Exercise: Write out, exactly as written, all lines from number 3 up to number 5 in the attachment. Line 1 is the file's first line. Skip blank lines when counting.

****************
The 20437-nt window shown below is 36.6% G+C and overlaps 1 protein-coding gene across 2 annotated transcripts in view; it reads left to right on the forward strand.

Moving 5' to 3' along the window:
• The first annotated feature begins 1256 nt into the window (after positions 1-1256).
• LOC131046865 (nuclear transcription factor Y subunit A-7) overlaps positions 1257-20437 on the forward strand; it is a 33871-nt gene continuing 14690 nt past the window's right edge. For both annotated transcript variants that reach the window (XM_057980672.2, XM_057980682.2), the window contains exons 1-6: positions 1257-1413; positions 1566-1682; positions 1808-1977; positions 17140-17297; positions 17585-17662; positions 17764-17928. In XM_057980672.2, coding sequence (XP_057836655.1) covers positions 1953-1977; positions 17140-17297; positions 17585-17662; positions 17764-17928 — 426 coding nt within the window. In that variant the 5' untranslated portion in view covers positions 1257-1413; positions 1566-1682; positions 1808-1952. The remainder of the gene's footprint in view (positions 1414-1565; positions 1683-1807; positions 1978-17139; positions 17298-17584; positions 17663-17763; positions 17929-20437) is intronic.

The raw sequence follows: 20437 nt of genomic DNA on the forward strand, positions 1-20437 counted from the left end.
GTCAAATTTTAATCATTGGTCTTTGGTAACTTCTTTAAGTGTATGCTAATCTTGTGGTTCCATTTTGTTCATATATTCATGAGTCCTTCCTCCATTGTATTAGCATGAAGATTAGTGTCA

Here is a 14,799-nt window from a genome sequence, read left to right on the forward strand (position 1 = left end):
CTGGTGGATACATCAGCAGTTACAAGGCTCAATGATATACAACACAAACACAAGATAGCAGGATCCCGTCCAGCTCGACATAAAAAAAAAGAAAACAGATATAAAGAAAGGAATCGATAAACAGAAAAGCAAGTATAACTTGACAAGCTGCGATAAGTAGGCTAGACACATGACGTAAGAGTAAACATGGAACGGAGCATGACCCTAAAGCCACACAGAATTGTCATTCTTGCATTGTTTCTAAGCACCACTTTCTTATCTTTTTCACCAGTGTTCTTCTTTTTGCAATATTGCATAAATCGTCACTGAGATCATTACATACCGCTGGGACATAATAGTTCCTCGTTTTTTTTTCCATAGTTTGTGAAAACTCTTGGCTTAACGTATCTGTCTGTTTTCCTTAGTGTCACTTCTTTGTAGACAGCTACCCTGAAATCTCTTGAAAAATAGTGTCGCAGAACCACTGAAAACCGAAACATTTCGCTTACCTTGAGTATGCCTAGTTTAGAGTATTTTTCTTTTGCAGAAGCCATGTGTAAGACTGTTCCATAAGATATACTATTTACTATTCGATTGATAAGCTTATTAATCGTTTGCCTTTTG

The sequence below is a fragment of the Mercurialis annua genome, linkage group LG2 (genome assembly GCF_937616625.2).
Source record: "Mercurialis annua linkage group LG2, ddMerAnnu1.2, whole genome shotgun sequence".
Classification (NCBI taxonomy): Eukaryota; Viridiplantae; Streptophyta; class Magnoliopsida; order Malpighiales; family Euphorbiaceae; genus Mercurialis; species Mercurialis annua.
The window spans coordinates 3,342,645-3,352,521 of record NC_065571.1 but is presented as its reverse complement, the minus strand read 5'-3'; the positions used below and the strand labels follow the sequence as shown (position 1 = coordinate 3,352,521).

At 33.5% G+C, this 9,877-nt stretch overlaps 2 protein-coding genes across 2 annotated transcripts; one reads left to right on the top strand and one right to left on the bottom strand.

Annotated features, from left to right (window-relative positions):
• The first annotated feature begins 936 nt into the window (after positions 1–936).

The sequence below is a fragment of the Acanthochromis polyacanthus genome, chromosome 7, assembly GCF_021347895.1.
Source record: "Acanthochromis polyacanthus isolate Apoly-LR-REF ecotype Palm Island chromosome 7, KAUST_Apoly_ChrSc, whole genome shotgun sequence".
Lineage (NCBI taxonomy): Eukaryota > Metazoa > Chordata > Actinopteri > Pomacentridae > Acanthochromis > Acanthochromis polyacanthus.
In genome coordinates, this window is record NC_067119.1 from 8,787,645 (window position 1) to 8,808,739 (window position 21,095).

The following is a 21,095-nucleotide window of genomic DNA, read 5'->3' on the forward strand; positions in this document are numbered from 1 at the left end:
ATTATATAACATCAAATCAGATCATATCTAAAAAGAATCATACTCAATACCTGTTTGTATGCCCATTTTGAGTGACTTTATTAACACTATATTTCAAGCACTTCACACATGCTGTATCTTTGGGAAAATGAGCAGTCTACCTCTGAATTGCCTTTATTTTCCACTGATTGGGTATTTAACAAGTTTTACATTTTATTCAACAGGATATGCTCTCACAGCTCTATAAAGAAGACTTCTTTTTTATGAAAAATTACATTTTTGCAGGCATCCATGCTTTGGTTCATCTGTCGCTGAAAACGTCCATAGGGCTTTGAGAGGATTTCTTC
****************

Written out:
• The first annotated feature begins 1256 nt into the window (after positions 1-1256).
• LOC131046865 (nuclear transcription factor Y subunit A-7) overlaps positions 1257-20437 on the forward strand; it is a 33871-nt gene continuing 14690 nt past the window's right edge. For both annotated transcript variants that reach the window (XM_057980672.2, XM_057980682.2), the window contains exons 1-6: positions 1257-1413; positions 1566-1682; positions 1808-1977; positions 17140-17297; positions 17585-17662; positions 17764-17928. In XM_057980672.2, coding sequence (XP_057836655.1) covers positions 1953-1977; positions 17140-17297; positions 17585-17662; positions 17764-17928 — 426 coding nt within the window. In that variant the 5' untranslated portion in view covers positions 1257-1413; positions 1566-1682; positions 1808-1952. The remainder of the gene's footprint in view (positions 1414-1565; positions 1683-1807; positions 1978-17139; positions 17298-17584; positions 17663-17763; positions 17929-20437) is intronic.

The raw sequence follows: 20437 nt of genomic DNA on the forward strand, positions 1-20437 counted from the left end.